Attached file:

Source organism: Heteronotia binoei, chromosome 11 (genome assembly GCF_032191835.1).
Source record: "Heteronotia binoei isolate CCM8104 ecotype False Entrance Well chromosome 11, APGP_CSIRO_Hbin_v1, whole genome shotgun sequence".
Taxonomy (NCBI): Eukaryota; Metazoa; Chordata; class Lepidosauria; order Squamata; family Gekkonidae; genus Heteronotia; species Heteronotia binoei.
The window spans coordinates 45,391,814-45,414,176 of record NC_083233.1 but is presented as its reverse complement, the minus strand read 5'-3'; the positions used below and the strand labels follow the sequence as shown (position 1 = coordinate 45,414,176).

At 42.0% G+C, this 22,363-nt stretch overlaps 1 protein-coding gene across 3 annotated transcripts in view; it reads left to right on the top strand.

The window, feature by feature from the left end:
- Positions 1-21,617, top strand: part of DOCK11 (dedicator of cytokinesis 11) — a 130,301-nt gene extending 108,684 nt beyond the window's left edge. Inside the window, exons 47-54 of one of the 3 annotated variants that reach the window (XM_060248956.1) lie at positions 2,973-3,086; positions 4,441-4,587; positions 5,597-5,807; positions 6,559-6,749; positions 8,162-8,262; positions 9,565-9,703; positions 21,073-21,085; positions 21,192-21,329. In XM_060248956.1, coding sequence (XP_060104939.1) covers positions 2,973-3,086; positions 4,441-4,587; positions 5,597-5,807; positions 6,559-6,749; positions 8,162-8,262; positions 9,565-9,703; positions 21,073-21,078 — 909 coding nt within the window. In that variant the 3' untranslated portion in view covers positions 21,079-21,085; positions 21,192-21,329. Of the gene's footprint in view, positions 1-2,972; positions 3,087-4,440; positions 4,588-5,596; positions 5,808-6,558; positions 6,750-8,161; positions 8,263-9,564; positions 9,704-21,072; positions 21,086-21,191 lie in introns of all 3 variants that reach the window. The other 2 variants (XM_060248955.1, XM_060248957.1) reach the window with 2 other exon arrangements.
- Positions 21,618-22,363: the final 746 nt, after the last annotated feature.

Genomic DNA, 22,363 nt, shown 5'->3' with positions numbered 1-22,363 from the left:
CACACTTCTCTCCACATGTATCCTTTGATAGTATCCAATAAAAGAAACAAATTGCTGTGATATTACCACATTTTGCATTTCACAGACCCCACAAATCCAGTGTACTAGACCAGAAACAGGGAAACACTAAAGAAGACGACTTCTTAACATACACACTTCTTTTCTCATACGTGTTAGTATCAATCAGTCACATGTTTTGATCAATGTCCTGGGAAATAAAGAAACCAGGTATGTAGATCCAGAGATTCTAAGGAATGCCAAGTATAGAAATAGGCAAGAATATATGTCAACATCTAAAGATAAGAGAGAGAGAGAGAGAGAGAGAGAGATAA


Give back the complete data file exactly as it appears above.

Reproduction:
Source organism: Heteronotia binoei, chromosome 11 (genome assembly GCF_032191835.1).
Source record: "Heteronotia binoei isolate CCM8104 ecotype False Entrance Well chromosome 11, APGP_CSIRO_Hbin_v1, whole genome shotgun sequence".
Taxonomy (NCBI): Eukaryota; Metazoa; Chordata; class Lepidosauria; order Squamata; family Gekkonidae; genus Heteronotia; species Heteronotia binoei.
The window spans coordinates 45,391,814-45,414,176 of record NC_083233.1 but is presented as its reverse complement, the minus strand read 5'-3'; the positions used below and the strand labels follow the sequence as shown (position 1 = coordinate 45,414,176).

At 42.0% G+C, this 22,363-nt stretch overlaps 1 protein-coding gene across 3 annotated transcripts in view; it reads left to right on the top strand.

The window, feature by feature from the left end:
- Positions 1-21,617, top strand: part of DOCK11 (dedicator of cytokinesis 11) — a 130,301-nt gene extending 108,684 nt beyond the window's left edge. Inside the window, exons 47-54 of one of the 3 annotated variants that reach the window (XM_060248956.1) lie at positions 2,973-3,086; positions 4,441-4,587; positions 5,597-5,807; positions 6,559-6,749; positions 8,162-8,262; positions 9,565-9,703; positions 21,073-21,085; positions 21,192-21,329. In XM_060248956.1, coding sequence (XP_060104939.1) covers positions 2,973-3,086; positions 4,441-4,587; positions 5,597-5,807; positions 6,559-6,749; positions 8,162-8,262; positions 9,565-9,703; positions 21,073-21,078 — 909 coding nt within the window. In that variant the 3' untranslated portion in view covers positions 21,079-21,085; positions 21,192-21,329. Of the gene's footprint in view, positions 1-2,972; positions 3,087-4,440; positions 4,588-5,596; positions 5,808-6,558; positions 6,750-8,161; positions 8,263-9,564; positions 9,704-21,072; positions 21,086-21,191 lie in introns of all 3 variants that reach the window. The other 2 variants (XM_060248955.1, XM_060248957.1) reach the window with 2 other exon arrangements.
- Positions 21,618-22,363: the final 746 nt, after the last annotated feature.

Genomic DNA, 22,363 nt, shown 5'->3' with positions numbered 1-22,363 from the left:
CACACTTCTCTCCACATGTATCCTTTGATAGTATCCAATAAAAGAAACAAATTGCTGTGATATTACCACATTTTGCATTTCACAGACCCCACAAATCCAGTGTACTAGACCAGAAACAGGGAAACACTAAAGAAGACGACTTCTTAACATACACACTTCTTTTCTCATACGTGTTAGTATCAATCAGTCACATGTTTTGATCAATGTCCTGGGAAATAAAGAAACCAGGTATGTAGATCCAGAGATTCTAAGGAATGCCAAGTATAGAAATAGGCAAGAATATATGTCAACATCTAAAGATAAGAGAGAGAGAGAGAGAGAGAGAGAGATAA